Christophe Galtier led Lille to the title but he has stalled at Nice

Nice were meant to challenge PSG under Galtier, but he is short of ideas and they are falling down the table

By Adam White for Get French Football News

“It’s too early to say,” was supposedly Chinese leader Zhou Enlai’s response when asked in 1972 if the French revolution, which had occurred 200 years earlier, had been a success. The story is probably apocryphal, with Zhou most likely referring to the French student protests of the late 1960s, but long-term thinkers would offer a similar response now if asked to analyse Lille’s footballing revolution following their shock title win last season under the previously uninspiring Christophe Galtier. His current club, Nice, were expected to push for the title this season, but they have dropped out of Ligue 1’s European places this week, suggesting his revolution may be short lived.

Galter’s newfound managerial aura benefits from strong recency bias. After a decade as an assistant at clubs including Portsmouth, Al-Ain, Aris Soloniki and Lyon, he ascended to his first managerial role at struggling St Étienne in December 2009. Galtier kept the club up and kept his job. Over the next eight seasons, St Étienne became regulars in Europe and even won the Coupe de la Ligue in 2013 but, with their resources and quality dwindling, they soon plateaued.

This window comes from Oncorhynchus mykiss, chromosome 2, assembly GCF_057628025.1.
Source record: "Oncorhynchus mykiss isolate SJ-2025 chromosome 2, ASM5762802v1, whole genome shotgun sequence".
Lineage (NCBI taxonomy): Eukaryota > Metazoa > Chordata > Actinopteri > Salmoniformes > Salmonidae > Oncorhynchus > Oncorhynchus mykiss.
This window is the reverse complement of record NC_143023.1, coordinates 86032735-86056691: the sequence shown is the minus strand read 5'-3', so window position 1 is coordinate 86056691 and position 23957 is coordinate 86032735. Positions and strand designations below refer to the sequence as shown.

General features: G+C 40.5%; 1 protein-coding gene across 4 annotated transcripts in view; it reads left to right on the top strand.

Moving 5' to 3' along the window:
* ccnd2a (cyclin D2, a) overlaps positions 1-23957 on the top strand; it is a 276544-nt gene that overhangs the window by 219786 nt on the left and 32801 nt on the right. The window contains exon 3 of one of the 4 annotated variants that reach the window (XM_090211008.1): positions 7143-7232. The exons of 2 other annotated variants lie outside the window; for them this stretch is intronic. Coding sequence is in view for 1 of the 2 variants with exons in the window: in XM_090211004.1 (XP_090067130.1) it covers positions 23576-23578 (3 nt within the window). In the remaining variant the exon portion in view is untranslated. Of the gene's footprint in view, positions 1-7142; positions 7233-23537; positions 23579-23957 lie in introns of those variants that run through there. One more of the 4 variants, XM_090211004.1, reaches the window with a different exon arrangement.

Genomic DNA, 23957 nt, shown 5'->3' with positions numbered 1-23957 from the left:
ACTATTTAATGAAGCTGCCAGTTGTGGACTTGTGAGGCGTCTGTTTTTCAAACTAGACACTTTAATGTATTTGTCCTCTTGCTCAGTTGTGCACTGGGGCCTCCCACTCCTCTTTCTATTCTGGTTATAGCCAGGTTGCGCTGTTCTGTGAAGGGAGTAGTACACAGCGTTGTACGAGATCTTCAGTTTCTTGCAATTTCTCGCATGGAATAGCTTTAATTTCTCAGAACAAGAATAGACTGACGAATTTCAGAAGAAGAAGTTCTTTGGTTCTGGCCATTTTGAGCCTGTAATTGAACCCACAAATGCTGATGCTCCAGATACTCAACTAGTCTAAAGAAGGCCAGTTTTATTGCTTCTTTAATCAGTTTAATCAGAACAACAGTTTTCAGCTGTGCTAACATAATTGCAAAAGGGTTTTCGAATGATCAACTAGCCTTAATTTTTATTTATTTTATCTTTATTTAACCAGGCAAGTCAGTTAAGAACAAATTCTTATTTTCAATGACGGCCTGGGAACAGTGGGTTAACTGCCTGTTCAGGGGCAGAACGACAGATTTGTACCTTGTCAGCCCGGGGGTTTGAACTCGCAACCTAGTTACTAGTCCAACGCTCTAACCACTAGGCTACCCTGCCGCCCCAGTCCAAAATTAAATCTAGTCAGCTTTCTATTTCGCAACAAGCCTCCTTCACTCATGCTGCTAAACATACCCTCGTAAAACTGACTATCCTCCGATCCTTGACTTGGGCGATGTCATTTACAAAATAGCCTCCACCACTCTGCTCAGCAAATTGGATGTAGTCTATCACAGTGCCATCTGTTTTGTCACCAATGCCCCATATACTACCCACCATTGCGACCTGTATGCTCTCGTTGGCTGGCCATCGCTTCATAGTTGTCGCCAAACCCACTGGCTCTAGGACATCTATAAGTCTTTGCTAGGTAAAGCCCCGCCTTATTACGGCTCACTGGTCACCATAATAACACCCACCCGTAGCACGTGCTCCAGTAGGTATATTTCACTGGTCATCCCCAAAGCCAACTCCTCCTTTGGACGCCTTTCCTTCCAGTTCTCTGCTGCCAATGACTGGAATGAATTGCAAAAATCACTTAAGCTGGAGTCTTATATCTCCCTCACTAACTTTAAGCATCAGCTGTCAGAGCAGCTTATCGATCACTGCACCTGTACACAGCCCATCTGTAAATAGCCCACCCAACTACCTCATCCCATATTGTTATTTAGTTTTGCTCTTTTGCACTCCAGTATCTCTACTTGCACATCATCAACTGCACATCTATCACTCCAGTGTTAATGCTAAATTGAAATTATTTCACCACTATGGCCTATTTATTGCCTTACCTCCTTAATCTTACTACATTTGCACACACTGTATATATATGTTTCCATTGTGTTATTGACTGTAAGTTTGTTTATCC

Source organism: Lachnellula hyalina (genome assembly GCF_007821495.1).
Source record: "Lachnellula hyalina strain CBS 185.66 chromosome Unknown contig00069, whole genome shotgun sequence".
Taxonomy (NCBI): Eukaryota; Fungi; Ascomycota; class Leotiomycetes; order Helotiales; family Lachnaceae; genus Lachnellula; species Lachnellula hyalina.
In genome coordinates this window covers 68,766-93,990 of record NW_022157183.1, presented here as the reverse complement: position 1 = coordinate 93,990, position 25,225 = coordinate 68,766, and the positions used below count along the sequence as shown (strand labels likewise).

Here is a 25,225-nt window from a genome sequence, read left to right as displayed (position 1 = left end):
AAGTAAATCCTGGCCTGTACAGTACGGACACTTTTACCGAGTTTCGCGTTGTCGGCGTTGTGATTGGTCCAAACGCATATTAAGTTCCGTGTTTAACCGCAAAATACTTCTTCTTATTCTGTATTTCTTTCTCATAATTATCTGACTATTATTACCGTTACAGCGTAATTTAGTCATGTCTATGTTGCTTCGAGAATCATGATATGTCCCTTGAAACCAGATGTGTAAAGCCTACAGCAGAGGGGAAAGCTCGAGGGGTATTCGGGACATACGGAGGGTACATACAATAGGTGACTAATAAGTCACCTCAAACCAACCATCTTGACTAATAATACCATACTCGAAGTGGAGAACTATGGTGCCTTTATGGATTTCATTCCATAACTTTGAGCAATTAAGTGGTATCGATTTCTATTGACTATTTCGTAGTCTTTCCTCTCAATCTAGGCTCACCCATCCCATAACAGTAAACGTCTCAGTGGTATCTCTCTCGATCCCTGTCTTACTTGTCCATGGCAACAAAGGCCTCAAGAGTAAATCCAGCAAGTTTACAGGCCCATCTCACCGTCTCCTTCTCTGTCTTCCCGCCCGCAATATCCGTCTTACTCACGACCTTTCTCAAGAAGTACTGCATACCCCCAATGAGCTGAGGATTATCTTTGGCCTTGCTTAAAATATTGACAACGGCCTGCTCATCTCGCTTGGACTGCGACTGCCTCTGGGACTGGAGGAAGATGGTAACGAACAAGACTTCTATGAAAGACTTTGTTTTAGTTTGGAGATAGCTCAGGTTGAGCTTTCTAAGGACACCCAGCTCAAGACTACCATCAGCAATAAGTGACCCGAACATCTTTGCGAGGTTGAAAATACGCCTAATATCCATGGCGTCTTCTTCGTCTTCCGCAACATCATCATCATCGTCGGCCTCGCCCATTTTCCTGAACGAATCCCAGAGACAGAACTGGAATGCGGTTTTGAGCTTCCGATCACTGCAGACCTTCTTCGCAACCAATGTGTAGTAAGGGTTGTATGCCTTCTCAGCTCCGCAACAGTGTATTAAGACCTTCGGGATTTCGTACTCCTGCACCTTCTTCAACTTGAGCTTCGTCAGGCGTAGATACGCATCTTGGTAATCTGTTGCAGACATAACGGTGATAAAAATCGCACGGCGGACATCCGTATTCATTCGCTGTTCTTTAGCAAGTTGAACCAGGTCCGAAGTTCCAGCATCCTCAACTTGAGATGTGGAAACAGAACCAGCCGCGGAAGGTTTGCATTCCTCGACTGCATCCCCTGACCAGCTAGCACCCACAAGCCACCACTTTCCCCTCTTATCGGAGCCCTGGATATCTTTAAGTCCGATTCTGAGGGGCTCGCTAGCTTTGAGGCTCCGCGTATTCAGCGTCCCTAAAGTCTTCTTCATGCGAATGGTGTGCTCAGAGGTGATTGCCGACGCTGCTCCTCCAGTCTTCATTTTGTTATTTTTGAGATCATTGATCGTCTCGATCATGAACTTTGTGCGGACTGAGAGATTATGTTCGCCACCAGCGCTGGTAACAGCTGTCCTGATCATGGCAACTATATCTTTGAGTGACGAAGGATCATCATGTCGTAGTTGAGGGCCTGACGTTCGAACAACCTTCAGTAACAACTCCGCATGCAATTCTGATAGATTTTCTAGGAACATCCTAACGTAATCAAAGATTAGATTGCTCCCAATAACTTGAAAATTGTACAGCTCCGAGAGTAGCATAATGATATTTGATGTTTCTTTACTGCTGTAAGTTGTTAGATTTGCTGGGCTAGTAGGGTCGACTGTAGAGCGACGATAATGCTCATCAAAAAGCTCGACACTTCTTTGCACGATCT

Continue reading…Nice were meant to challenge PSG under Galtier, but he is short of ideas and they are falling down the tableBy Adam White for Get French Football News“It’s too early to say,” was supposedly Chinese leader Zhou Enlai’s response when asked in 1972 if the French revolution, which had occurred 200 years earlier, had been a success. The story is probably apocryphal, with Zhou most likely referring to the French student protests of the late 1960s, but long-term thinkers would offer a similar response now if asked to analyse Lille’s footballing revolution following their shock title win last season under the previously uninspiring Christophe Galtier. His current club, Nice, were expected to push for the title this season, but they have dropped out of Ligue 1’s European places this week, suggesting his revolution may be short lived.Galter’s newfound managerial aura benefits from strong recency bias. After a decade as an assistant at clubs including Portsmouth, Al-Ain, Aris Soloniki and Lyon, he ascended to his first managerial role at struggling St Étienne in December 2009. Galtier kept the club up and kept his job. Over the next eight seasons, St Étienne became regulars in Europe and even won the Coupe de la Ligue in 2013 but, with their resources and quality dwindling, they soon plateaued. Continue reading…Read MoreFootball | The Guardian

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